I think it would be very helpful for us Finns to get out of this country to travel. Once we open our eyes to other cultures, we can learn and enrich our way of seeing things. Then we might understand why we can seem a bit odd folk to some foreigners.

In my opinion we are ultimately a friendly and kind nation, if you only give us time to get to know us.

Nevertheless, I love my home country. It is in my mind a safe haven. In Finland we recently celebrated our 100th anniversary of Independence. I am thankful and proud to say that I am a Finn. We have a beautiful nature with all four different seasons. My favourite season is the Finnish summer, which is always too short in my opinion. People are the most energetic and generally just happy in the summer time. Summer is the time when people spend the most time outside, enjoying the long days with lots light and warm weather. There are a lot of things to do for people in the summer. You can enjoy different events through the summer all over the country, for example different music festivals.

 

Summer and Sauna

In the summer we Finns spend a lot of time at Summer cottages. We spend all day outside enjoying the sunlight; go to the lake fishing, do gardening, grill food, warm up the sauna and sometimes also “palju” if you happen to have one in your summer cottage. The Finnish sauna has a sauna stove that warms up with wood and fire. “Palju” in other hand usually looks like a big barrel that is filled with water that you also warm up with fire and wood. It is really kind of like a hot tub but outside, which is really nice since you get to enjoy the beautiful summer nights sitting in the tub.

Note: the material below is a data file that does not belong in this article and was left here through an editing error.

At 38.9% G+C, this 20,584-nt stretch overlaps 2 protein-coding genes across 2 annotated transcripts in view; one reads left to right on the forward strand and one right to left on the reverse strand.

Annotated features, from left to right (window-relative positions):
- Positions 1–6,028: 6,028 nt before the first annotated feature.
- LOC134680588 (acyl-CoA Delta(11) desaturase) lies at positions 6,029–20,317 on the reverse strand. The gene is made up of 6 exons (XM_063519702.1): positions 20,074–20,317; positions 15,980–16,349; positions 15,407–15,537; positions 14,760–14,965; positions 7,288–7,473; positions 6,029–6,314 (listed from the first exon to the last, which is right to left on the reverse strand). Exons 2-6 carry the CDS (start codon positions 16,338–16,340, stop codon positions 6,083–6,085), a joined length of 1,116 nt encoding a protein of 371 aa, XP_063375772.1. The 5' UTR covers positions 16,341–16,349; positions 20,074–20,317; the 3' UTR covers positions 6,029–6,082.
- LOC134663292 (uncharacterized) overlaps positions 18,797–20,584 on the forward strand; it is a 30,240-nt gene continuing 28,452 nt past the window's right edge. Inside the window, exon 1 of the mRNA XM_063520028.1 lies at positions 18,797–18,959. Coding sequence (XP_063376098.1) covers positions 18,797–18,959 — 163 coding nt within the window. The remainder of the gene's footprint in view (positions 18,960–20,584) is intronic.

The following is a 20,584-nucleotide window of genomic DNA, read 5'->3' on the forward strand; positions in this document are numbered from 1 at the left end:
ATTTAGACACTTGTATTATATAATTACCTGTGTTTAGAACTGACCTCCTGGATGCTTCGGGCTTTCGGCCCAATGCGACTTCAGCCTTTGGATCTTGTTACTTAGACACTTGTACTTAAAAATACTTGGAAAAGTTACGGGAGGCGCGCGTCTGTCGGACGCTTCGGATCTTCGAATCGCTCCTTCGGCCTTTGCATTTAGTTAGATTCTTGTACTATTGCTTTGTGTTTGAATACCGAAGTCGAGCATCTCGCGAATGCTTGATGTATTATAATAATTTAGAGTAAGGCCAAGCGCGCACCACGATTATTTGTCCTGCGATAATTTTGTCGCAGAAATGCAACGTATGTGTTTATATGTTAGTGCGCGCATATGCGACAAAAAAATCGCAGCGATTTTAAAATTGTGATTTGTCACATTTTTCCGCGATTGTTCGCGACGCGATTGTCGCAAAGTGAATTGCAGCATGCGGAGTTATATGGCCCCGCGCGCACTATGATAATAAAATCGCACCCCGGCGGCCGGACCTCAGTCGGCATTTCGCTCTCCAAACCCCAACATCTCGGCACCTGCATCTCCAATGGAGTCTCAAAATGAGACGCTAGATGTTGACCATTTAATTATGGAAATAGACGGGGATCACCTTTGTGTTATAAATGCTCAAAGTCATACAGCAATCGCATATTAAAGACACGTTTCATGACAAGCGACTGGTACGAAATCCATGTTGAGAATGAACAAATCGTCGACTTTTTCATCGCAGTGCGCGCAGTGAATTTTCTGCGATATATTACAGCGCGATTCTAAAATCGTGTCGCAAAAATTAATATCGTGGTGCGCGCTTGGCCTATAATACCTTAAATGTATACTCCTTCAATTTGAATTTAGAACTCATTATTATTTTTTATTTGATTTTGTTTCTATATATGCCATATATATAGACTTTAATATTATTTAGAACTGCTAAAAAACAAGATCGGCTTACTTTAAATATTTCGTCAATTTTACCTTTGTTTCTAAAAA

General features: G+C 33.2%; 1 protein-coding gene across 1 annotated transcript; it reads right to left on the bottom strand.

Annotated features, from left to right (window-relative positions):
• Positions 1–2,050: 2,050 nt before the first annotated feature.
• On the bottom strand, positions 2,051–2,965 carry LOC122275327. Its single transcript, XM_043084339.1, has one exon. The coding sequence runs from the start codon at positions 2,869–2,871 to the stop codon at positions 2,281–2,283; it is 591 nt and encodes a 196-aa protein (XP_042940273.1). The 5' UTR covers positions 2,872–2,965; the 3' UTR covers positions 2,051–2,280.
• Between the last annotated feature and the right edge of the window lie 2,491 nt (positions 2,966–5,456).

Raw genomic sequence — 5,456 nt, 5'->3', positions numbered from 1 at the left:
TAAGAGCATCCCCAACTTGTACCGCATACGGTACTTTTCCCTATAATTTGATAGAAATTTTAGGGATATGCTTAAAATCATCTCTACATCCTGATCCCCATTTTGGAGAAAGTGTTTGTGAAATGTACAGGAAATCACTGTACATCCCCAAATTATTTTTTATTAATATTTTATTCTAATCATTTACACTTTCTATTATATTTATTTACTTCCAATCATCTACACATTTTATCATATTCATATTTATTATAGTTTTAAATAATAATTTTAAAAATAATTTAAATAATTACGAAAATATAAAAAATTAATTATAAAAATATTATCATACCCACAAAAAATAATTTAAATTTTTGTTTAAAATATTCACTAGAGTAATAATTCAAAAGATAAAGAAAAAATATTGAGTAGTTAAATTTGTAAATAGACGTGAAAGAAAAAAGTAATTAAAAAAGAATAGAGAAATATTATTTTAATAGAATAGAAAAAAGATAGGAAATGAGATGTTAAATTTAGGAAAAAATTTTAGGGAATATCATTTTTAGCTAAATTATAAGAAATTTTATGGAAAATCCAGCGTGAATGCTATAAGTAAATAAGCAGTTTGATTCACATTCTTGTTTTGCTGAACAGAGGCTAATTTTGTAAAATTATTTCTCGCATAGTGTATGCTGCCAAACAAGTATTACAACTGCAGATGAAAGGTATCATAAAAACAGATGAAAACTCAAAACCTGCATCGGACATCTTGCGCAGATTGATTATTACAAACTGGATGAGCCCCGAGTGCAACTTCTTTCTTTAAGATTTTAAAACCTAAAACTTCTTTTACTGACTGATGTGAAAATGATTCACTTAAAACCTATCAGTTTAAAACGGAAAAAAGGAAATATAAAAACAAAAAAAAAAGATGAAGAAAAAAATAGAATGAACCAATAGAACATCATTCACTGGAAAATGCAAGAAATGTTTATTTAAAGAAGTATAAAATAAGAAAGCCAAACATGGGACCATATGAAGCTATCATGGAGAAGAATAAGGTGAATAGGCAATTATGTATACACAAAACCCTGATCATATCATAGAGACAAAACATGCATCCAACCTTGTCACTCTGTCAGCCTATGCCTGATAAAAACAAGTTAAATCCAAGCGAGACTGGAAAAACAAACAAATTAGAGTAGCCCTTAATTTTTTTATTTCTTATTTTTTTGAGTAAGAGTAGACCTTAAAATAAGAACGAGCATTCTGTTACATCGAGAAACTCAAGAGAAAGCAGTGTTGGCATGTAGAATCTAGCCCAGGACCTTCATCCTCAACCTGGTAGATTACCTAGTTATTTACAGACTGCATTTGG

Picture 1. Midsummer Eve’s night.

 

Midsummer

Every summer we Finns celebrate Midsummer at the end of June. Midsummer is one of the main national holidays in Finland. In midsummer Eve we celebrate the “nightless night” that basically means that the sun is up almost through the whole day and night. In the northern Finland the sun doesn’t go down at all. Midsummer is typically spent with family and friends at a summer cottage away from the cities. Midsummer traditions consist of lighting bonfires by the lake, going to sauna, barbecuing and playing different games outside. If you happen to stay in the city in Midsummer, it might feel as if the cities have been abandoned since almost everybody leaves their homes to go to the cottages.

Midsummer is usually seen as the beginning of warm summer weather and many Finns start their summer holidays on Midsummer Eve.

Picture 2. Midsummer Eve’s bonfire

Finnishness to me means mostly peace and the feeling of being safe. The Finnish nature is unbelievably beautiful and unique. It keeps on surprising you every time.

I wish it was summer already!

 

A Finnish mindset

SISU

Having sisu means that someone is unyielding and determined. He/she has endurance and resilience. That’s what the Finns are known for and very proud of. Sisu can be connected with sports. Especially cross-country skiing and ski jump where Finns have succeeded.